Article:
British MPs 'outraged' over arms sales to Saudi Arabia
Former Labour leader Jeremy Corbyn, who has taken a staunch stance against the conflict in Yemen, described his government's decision as an outrage.
"These arms will fuel the illegal Saudi war on Yemen, leading to death and destruction. It shows how little Tory rhetoric around human rights really means. It is an outrage and must be opposed," Corbyn said.
Similar views were shared by Layla Moran, Liberal Democrat MP for Oxford West & Abingdon and Spokesperson for Education, who said it was "jaw-dropping that the government is going to start selling arms again to Saudi Arabia despite its role bombing civilians in Yemen.
"Britain should be standing firm for the values we believe in instead of selling them off to the highest bidder," the British-Arab official said on Twitter.
The move was also condemned by Caroline Lucas, Green MP for Brighton Pavilion and former leader and co-leader of the Green Party, who weighed in on the "hypocrisy" of the move.
|These arms will fuel the illegal Saudi war on Yemen, leading to death and destruction|
"How the Foreign Secretary can say on one day that the UK will act as a force for good in the world, standing up for human rights, and then on the next, agree to this moral outrage is just unbelievable. The hypocrisy leaves me lost for words."
Stewart Good, a former adviser to 10 Downing Street, described the decision as both astonishing and disappointing, noting it "makes the UK complicit in the continuing tragedy in Yemen."
In an email sent to The New Arab, Scottish National Party Shadow Foreign Affairs Secretary Alyn Smith MP said the government has repeatedly and disgracefully put profits before peace, even before the Yemen war.
“They have prioritised billions of pounds in arms sales over human lives as evidence mounts of blatant violations of international humanitarian law by the Saudi-led coalition.
“Germany, Canada, Spain, Finland, Denmark, the US Congress and EU Parliament have all taken a principled stance against further arms exports to the Saudi regime. Rather than being on the wrong side of history, the UK government should get its act together and help bring this war to an end.
The UK government should step up efforts to end this devastating conflict rather than resuming arms sales to the aggressors, the British MP added, noting the SNP will "continue to challenge the UK government in Westminster over this catastrophic failure of foreign policy and will hold it to account over its active role in this war.”
The widespread criticism followed a statement by Trade Secretary Liz Truss on Tuesday which said that while the UK government's sale of weapons to the kingdom is contingent on whether they violate international humanitarian law (IHL), the UK determined allegations of civilian deaths in Yemen by the Saudi-led coalition to be "isolated incidents".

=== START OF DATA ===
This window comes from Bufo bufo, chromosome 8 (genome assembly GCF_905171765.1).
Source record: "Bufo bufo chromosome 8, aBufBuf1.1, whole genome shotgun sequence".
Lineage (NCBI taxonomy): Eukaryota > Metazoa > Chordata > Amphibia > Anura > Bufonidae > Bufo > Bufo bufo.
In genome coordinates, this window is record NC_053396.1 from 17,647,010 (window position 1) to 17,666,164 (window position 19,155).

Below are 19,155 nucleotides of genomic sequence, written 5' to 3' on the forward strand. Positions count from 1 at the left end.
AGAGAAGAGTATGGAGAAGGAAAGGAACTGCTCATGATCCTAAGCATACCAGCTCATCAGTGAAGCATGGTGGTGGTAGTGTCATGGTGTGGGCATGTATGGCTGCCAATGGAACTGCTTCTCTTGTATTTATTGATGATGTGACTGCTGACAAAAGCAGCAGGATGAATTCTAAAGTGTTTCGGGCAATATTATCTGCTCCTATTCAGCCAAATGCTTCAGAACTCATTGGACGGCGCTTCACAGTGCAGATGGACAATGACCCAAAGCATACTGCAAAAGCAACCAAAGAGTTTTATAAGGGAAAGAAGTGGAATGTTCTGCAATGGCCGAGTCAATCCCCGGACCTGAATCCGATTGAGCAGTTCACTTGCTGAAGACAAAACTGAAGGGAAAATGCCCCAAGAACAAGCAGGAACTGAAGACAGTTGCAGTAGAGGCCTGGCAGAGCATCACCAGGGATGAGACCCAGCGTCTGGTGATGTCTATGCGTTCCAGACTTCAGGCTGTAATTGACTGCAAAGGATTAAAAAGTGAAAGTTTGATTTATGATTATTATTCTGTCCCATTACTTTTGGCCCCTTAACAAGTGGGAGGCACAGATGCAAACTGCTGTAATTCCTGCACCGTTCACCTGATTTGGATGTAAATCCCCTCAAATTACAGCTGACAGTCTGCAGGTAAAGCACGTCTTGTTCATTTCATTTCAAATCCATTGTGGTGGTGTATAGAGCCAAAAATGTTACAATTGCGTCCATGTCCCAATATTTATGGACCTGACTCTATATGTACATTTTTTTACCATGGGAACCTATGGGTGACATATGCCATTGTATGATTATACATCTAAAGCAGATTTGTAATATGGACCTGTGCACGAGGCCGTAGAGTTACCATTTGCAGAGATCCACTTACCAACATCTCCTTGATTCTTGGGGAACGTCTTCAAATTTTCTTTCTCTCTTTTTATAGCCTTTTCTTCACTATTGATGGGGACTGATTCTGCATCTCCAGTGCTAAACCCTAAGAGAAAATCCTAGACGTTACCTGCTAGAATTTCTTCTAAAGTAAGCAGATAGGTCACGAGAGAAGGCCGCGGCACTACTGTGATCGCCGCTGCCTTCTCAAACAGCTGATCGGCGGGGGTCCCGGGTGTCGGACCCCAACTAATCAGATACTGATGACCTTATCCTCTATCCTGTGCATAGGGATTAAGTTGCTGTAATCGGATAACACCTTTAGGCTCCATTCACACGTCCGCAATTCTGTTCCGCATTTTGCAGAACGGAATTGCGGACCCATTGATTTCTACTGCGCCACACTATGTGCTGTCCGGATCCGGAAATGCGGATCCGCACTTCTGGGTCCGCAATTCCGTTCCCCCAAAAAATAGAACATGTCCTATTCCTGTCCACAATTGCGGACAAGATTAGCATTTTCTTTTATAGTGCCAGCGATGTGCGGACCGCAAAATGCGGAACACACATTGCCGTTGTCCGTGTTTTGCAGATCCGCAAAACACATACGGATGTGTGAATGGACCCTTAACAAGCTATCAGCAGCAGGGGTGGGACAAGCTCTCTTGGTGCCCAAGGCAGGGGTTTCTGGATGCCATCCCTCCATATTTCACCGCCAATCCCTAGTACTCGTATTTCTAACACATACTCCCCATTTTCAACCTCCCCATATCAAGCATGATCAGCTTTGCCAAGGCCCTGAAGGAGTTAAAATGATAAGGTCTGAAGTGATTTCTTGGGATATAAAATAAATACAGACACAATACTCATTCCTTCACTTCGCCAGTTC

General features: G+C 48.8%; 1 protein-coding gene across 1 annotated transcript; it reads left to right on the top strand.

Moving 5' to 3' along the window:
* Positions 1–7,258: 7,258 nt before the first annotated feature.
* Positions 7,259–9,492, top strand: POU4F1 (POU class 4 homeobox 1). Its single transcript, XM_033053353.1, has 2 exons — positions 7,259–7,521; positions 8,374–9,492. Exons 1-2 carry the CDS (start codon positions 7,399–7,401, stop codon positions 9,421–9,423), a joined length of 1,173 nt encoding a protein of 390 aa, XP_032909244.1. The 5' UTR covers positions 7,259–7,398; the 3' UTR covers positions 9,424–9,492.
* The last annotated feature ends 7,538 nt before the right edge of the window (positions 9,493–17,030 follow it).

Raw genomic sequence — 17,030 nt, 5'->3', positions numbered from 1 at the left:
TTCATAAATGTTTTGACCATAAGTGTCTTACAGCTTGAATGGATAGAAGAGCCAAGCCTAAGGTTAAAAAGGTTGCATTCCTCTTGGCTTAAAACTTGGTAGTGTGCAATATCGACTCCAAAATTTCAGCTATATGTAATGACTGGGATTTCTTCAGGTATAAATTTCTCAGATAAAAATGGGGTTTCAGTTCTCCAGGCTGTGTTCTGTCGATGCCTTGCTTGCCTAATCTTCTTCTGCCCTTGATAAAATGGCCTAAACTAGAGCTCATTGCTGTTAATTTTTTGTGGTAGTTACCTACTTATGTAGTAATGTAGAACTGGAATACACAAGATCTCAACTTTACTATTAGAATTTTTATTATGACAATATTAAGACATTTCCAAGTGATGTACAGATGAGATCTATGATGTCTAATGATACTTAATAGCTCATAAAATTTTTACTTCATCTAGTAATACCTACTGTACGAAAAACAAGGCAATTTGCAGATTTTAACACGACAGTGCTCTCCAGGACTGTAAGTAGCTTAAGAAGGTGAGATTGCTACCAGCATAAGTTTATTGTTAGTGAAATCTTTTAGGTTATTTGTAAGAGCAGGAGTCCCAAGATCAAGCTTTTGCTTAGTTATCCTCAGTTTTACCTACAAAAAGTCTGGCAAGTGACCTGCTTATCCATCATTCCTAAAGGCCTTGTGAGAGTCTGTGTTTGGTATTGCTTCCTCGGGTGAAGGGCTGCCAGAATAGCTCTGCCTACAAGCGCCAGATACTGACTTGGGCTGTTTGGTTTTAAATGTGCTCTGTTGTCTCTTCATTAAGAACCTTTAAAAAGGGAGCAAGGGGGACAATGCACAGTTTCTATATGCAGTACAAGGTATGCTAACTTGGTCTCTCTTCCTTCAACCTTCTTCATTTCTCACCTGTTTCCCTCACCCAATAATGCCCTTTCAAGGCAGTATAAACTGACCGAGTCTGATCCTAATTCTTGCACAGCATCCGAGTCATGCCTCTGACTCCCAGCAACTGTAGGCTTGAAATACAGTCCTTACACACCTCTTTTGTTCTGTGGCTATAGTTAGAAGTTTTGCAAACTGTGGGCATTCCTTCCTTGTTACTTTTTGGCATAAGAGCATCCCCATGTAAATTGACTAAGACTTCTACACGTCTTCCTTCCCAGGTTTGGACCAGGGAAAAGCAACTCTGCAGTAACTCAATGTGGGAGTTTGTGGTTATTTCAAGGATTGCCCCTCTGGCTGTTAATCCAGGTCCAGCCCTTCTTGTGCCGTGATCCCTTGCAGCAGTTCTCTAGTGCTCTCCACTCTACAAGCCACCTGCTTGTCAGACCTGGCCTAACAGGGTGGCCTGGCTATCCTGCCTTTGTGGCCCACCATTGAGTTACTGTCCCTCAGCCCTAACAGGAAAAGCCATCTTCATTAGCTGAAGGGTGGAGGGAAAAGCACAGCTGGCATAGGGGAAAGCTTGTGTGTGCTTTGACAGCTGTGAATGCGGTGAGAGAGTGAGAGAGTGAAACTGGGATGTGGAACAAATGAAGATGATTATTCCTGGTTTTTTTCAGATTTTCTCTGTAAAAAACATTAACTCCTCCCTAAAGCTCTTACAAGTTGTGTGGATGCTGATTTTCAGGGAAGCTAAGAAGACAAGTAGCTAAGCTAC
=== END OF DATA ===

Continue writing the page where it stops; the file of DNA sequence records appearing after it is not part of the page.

Truss said Saudi Arabia has a "genuine intent and the capacity" to comply with humanitarian law.
"On that basis, I have assessed that there is not a clear risk that the export of arms and military equipment to Saudi Arabia might be used in the commission of a serious violation of IHL," she stated.
Truss said the UK government will begin the process of "clearing the backlog of license applications for Saudi Arabia and its coalition partners" that has accumulated since 20 June, 2019.
Despite a 2019 court ruling that banned UK arms sales to Saudi Arabia, the UK has admitted to breaching the ban several times.
Last year's judgement deemed the government's sale of weapons to Saudi Arabia for use in Yemen to be "unlawful". The UK is a key supplier of arms and military equipment to Saudi Arabia.
British aerospace company BAE Systems sold £15 billion ($19 billion) worth of arms and services to Saudi Arabia over the past five years, according to an analysis by the Campaign Against the Arms Trade (CAAT).
CAAT, which is mulling over legal options against the UK's latest move, criticised the government's "disgraceful and morally bankrupt decision" that exposes the "hypocrisy" of UK foreign policy.
"The evidence shows a clear pattern of heinous and appalling breaches of international humanitarian law by a coalition which has repeatedly targeted civilian gatherings such as weddings, funerals, and marketplaces," said CAAT's Andrew Smith.
|The evidence shows a clear pattern of heinous and appalling breaches of international humanitarian law by a coalition which has repeatedly targeted civilian gatherings|
"The government claims that these are isolated incidents, but how many hundreds of isolated incidents would it take for the government to stop supplying the weaponry?"